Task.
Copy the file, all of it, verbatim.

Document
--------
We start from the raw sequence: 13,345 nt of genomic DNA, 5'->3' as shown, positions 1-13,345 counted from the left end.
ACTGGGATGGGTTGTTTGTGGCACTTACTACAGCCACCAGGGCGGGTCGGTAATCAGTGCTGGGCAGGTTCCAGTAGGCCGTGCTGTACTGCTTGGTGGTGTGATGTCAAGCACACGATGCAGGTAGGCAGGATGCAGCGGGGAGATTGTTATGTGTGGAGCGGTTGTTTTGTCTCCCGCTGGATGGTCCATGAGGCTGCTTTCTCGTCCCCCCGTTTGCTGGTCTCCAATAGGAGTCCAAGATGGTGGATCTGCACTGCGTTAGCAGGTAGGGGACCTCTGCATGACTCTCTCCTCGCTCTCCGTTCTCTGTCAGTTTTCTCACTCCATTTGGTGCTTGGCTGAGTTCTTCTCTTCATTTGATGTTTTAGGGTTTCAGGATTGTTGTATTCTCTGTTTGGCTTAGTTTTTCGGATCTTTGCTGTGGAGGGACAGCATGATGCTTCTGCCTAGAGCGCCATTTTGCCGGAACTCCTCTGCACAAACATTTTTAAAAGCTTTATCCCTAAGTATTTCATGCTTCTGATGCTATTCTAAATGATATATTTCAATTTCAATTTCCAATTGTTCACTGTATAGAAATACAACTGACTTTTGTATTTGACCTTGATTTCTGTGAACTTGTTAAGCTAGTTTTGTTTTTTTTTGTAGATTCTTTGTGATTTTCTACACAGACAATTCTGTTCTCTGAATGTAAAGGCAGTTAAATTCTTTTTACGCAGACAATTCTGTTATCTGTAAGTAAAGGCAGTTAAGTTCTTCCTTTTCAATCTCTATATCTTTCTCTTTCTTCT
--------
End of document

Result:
We start from the raw sequence: 13,345 nt of genomic DNA, 5'->3' as shown, positions 1-13,345 counted from the left end.
ACTGGGATGGGTTGTTTGTGGCACTTACTACAGCCACCAGGGCGGGTCGGTAATCAGTGCTGGGCAGGTTCCAGTAGGCCGTGCTGTACTGCTTGGTGGTGTGATGTCAAGCACACGATGCAGGTAGGCAGGATGCAGCGGGGAGATTGTTATGTGTGGAGCGGTTGTTTTGTCTCCCGCTGGATGGTCCATGAGGCTGCTTTCTCGTCCCCCCGTTTGCTGGTCTCCAATAGGAGTCCAAGATGGTGGATCTGCACTGCGTTAGCAGGTAGGGGACCTCTGCATGACTCTCTCCTCGCTCTCCGTTCTCTGTCAGTTTTCTCACTCCATTTGGTGCTTGGCTGAGTTCTTCTCTTCATTTGATGTTTTAGGGTTTCAGGATTGTTGTATTCTCTGTTTGGCTTAGTTTTTCGGATCTTTGCTGTGGAGGGACAGCATGATGCTTCTGCCTAGAGCGCCATTTTGCCGGAACTCCTCTGCACAAACATTTTTAAAAGCTTTATCCCTAAGTATTTCATGCTTCTGATGCTATTCTAAATGATATATTTCAATTTCAATTTCCAATTGTTCACTGTATAGAAATACAACTGACTTTTGTATTTGACCTTGATTTCTGTGAACTTGTTAAGCTAGTTTTGTTTTTTTTTGTAGATTCTTTGTGATTTTCTACACAGACAATTCTGTTCTCTGAATGTAAAGGCAGTTAAATTCTTTTTACGCAGACAATTCTGTTATCTGTAAGTAAAGGCAGTTAAGTTCTTCCTTTTCAATCTCTATATCTTTCTCTTTCTTCT